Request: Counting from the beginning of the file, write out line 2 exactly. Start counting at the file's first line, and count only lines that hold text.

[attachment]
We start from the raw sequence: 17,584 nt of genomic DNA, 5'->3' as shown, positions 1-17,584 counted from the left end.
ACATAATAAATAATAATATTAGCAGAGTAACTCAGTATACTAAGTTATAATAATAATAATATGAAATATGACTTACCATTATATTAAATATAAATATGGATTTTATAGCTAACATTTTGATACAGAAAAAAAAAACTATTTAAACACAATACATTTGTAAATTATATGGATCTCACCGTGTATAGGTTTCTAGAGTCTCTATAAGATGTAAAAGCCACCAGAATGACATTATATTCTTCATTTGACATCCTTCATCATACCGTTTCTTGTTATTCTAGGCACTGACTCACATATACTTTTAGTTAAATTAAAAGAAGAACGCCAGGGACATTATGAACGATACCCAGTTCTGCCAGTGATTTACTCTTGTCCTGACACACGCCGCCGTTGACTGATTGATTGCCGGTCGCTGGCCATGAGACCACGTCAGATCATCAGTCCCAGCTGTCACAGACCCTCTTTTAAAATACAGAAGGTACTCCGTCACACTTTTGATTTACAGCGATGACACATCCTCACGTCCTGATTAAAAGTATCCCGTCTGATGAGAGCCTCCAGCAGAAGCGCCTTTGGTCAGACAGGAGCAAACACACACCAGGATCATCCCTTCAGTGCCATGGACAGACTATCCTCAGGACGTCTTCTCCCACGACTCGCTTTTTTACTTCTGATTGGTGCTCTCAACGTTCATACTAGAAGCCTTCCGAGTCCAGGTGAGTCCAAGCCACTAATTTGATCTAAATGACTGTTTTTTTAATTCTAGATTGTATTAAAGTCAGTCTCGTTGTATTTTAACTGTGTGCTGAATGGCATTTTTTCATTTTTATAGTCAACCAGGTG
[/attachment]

ACATAATAAATAATAATATTAGCAGAGTAACTCAGTATACTAAGTTATAATAATAATAATATGAAATATGACTTACCATTATATTAAATATAAATATGGATTTTATAGCTAACATTTTGATACAGAAAAAAAAAACTATTTAAACACAATACATTTGTAAATTATATGGATCTCACCGTGTATAGGTTTCTAGAGTCTCTATAAGATGTAAAAGCCACCAGAATGACATTATATTCTTCATTTGACATCCTTCATCATACCGTTTCTTGTTATTCTAGGCACTGACTCACATATACTTTTAGTTAAATTAAAAGAAGAACGCCAGGGACATTATGAACGATACCCAGTTCTGCCAGTGATTTACTCTTGTCCTGACACACGCCGCCGTTGACTGATTGATTGCCGGTCGCTGGCCATGAGACCACGTCAGATCATCAGTCCCAGCTGTCACAGACCCTCTTTTAAAATACAGAAGGTACTCCGTCACACTTTTGATTTACAGCGATGACACATCCTCACGTCCTGATTAAAAGTATCCCGTCTGATGAGAGCCTCCAGCAGAAGCGCCTTTGGTCAGACAGGAGCAAACACACACCAGGATCATCCCTTCAGTGCCATGGACAGACTATCCTCAGGACGTCTTCTCCCACGACTCGCTTTTTTACTTCTGATTGGTGCTCTCAACGTTCATACTAGAAGCCTTCCGAGTCCAGGTGAGTCCAAGCCACTAATTTGATCTAAATGACTGTTTTTTTAATTCTAGATTGTATTAAAGTCAGTCTCGTTGTATTTTAACTGTGTGCTGAATGGCATTTTTTCATTTTTATAGTCAACCAGGTG